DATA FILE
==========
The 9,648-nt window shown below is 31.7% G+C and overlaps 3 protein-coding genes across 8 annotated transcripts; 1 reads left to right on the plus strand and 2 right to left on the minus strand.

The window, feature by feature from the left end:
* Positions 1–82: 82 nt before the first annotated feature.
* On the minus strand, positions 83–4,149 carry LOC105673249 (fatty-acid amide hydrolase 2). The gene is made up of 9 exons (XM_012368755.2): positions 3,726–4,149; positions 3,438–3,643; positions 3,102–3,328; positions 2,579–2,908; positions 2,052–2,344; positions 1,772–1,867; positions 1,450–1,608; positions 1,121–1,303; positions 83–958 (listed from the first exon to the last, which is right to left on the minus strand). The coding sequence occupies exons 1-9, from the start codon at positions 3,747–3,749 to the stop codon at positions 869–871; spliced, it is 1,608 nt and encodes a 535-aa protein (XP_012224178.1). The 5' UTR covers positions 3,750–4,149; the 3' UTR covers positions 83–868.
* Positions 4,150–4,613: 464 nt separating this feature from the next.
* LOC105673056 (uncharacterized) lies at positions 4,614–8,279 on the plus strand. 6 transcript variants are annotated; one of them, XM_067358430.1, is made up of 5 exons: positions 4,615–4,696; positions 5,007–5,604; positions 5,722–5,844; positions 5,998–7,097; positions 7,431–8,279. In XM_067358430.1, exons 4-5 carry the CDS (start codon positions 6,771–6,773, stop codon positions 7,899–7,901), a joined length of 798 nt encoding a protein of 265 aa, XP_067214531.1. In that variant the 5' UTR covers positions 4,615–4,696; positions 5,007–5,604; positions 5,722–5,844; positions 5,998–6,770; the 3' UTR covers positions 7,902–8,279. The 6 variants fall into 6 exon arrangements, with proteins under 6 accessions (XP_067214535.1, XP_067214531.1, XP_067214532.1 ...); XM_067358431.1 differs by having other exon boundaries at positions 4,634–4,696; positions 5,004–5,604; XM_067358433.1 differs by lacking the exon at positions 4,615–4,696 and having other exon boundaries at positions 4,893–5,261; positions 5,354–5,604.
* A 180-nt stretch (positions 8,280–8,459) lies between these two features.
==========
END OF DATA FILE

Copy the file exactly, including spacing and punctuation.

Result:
The 9,648-nt window shown below is 31.7% G+C and overlaps 3 protein-coding genes across 8 annotated transcripts; 1 reads left to right on the plus strand and 2 right to left on the minus strand.

The window, feature by feature from the left end:
* Positions 1–82: 82 nt before the first annotated feature.
* On the minus strand, positions 83–4,149 carry LOC105673249 (fatty-acid amide hydrolase 2). The gene is made up of 9 exons (XM_012368755.2): positions 3,726–4,149; positions 3,438–3,643; positions 3,102–3,328; positions 2,579–2,908; positions 2,052–2,344; positions 1,772–1,867; positions 1,450–1,608; positions 1,121–1,303; positions 83–958 (listed from the first exon to the last, which is right to left on the minus strand). The coding sequence occupies exons 1-9, from the start codon at positions 3,747–3,749 to the stop codon at positions 869–871; spliced, it is 1,608 nt and encodes a 535-aa protein (XP_012224178.1). The 5' UTR covers positions 3,750–4,149; the 3' UTR covers positions 83–868.
* Positions 4,150–4,613: 464 nt separating this feature from the next.
* LOC105673056 (uncharacterized) lies at positions 4,614–8,279 on the plus strand. 6 transcript variants are annotated; one of them, XM_067358430.1, is made up of 5 exons: positions 4,615–4,696; positions 5,007–5,604; positions 5,722–5,844; positions 5,998–7,097; positions 7,431–8,279. In XM_067358430.1, exons 4-5 carry the CDS (start codon positions 6,771–6,773, stop codon positions 7,899–7,901), a joined length of 798 nt encoding a protein of 265 aa, XP_067214531.1. In that variant the 5' UTR covers positions 4,615–4,696; positions 5,007–5,604; positions 5,722–5,844; positions 5,998–6,770; the 3' UTR covers positions 7,902–8,279. The 6 variants fall into 6 exon arrangements, with proteins under 6 accessions (XP_067214535.1, XP_067214531.1, XP_067214532.1 ...); XM_067358431.1 differs by having other exon boundaries at positions 4,634–4,696; positions 5,004–5,604; XM_067358433.1 differs by lacking the exon at positions 4,615–4,696 and having other exon boundaries at positions 4,893–5,261; positions 5,354–5,604.
* A 180-nt stretch (positions 8,280–8,459) lies between these two features.